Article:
Like many people, I’ve been watching the Kepler telescope’s exoplanet search with a great deal of interest. An exoplanet is a planet orbiting a star other than our Sun; the vast majority of known planets are now exoplanets, a big change over the last 10 years! One of the major goals of the Kepler mission is to identify terrestrial planets — planets that are roughly the same size and composition as Earth. Specifically, the ideal discovery would locate exoplanets in orbits that are within the host star’s habitable zone: the region where heat from the host star is sufficient for liquid water to exist. One potentially exciting discovery, Gliese 581g, was made last fall, which I wrote about here.
An even more interesting question is whether life exists on other worlds. As I’ve said before (and likely will again — professors are required by law to repeat themselves at least once per semester, and usually we are fully compliant with that law), we really don’t know what the odds are for life to develop in a given environment. In fact, the best candidate for life beyond Earth in our Solar System may be Enceladus, Saturn’s icy moon — which obviously doesn’t resemble Earth in very many ways! However, we know Earth can support life, so that means we have at least one template for comparison with exoplanets.
I’ve actually revised my opinion about the probability of life beyond Earth in recent months, and Kepler has played a major role in that. With so many exoplanets discovered and described (at least in a preliminary way), it seems to me that even if life is very rare, there are so many planets — more than many of us suspected — that even a rare event can occur more than once. With potentially tens of billions of planets in our galaxy alone, even if there’s a chance in a trillion of life arising on a given world … it will happen many places within the observable universe.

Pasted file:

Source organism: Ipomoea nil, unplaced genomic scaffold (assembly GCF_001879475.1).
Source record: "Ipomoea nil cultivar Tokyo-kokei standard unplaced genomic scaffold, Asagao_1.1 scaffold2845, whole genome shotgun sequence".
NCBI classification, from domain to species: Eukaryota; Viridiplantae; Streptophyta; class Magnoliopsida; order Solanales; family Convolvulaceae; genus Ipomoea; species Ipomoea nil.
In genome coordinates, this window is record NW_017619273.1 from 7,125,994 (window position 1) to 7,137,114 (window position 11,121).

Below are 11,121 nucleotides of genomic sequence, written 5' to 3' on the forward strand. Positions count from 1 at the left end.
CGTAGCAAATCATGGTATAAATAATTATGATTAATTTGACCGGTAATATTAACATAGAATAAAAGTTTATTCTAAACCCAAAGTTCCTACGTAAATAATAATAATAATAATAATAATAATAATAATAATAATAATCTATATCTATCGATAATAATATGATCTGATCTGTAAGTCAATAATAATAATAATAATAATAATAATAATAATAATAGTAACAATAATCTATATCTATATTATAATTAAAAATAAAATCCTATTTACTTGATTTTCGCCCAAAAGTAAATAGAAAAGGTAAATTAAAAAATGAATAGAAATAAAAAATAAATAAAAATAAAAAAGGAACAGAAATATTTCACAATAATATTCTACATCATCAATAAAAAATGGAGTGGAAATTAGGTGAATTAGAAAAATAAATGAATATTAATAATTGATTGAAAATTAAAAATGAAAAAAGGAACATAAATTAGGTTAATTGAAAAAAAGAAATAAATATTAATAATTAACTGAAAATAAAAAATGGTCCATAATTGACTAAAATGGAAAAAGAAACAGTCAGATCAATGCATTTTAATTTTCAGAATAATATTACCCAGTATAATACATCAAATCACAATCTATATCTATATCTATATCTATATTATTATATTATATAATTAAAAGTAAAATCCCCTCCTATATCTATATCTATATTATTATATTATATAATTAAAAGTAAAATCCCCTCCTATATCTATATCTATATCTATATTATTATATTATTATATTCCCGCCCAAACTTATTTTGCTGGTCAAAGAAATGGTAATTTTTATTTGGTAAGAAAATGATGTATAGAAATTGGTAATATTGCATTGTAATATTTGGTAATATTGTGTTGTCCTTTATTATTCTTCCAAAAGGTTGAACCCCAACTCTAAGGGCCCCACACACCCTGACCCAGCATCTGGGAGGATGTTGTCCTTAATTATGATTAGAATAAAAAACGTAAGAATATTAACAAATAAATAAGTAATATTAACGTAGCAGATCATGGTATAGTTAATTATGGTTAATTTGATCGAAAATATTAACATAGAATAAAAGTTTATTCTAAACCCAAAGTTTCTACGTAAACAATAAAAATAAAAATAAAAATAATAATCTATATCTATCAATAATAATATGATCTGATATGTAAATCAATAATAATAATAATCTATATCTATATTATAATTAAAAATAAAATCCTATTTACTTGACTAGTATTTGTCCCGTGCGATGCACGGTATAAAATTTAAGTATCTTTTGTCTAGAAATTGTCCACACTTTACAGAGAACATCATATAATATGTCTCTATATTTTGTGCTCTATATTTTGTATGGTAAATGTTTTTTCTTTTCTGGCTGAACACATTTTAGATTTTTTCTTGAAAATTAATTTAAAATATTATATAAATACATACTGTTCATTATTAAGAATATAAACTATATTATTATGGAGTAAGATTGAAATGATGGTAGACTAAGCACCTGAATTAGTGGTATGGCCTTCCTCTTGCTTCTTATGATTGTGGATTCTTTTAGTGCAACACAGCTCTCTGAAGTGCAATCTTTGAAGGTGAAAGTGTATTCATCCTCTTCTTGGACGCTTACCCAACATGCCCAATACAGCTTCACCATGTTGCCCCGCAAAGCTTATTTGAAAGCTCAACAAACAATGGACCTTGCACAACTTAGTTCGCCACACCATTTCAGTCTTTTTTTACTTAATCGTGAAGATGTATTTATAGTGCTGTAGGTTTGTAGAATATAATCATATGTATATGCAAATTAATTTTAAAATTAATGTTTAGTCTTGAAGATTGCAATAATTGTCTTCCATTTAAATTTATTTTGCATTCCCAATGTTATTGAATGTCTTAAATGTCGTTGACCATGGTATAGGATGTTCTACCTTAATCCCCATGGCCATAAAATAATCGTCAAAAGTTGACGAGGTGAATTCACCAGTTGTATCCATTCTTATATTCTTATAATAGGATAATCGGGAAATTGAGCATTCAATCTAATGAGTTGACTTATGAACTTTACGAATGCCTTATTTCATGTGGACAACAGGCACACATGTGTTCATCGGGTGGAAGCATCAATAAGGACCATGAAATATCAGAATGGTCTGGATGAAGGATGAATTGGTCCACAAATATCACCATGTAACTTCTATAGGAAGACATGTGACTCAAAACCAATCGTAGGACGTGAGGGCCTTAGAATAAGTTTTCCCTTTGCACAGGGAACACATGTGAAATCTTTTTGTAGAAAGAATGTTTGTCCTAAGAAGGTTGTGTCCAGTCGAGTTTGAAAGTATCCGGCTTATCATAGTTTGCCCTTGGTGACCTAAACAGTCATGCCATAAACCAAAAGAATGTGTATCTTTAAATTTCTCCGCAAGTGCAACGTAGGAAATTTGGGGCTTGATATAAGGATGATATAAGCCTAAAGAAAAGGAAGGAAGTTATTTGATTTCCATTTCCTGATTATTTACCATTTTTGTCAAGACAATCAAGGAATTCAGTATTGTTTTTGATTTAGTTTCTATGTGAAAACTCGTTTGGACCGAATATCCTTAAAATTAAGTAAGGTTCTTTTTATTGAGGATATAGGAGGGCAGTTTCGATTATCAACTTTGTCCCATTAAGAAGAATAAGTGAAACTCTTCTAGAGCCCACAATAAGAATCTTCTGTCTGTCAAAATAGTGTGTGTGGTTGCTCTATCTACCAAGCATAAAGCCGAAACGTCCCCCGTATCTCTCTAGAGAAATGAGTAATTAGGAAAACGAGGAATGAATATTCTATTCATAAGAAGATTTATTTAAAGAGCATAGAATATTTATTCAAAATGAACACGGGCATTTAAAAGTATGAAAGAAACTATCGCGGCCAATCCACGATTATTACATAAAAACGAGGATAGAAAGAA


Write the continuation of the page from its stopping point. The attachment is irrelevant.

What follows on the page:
So now we have a set of steps: first we look for exoplanets, then we search for planets that are Earth-like in some important way (ability to harbor liquid water, to be specific), then we look for life on those worlds. Finally, we ask that question: how unique are we humans as conscious, self-aware, intelligent beings? Defining “consciousness” is beyond my pay scale, and there isn’t a scientific consensus on it anyway; “intelligent” is even worse: are dolphins intelligent? how about chimpanzees? and what about cephalopods? We have trouble recognizing self-awareness in any kind of objective sense, though if I understand the literature, cognitive scientists think all of these things lie on a continuum rather than a sharp line; dogs have limited self-awareness, dolphins are more, but it’s a hard thing to quantify. For the sake of searching for intelligent extraterrestrial life, we’ll have to assume we can figure something out heuristically, perhaps based on technology.
Despite my cautious optimism about discovering life elsewhere in the universe, I’m still agnostic about whether there’s intelligent life out there. However, I fully support the mission of the Search for Extraterrestrial Intelligence (SETI) Institute, and was very unhappy to hear that they are being forced by budget cuts to suspend operations at their Allen Telescope Array. This is one kind of project where (in my opinion) the small chance of success is more than balanced by the relatively small operating cost and totally overwhelmed by what a positive discovery would reveal.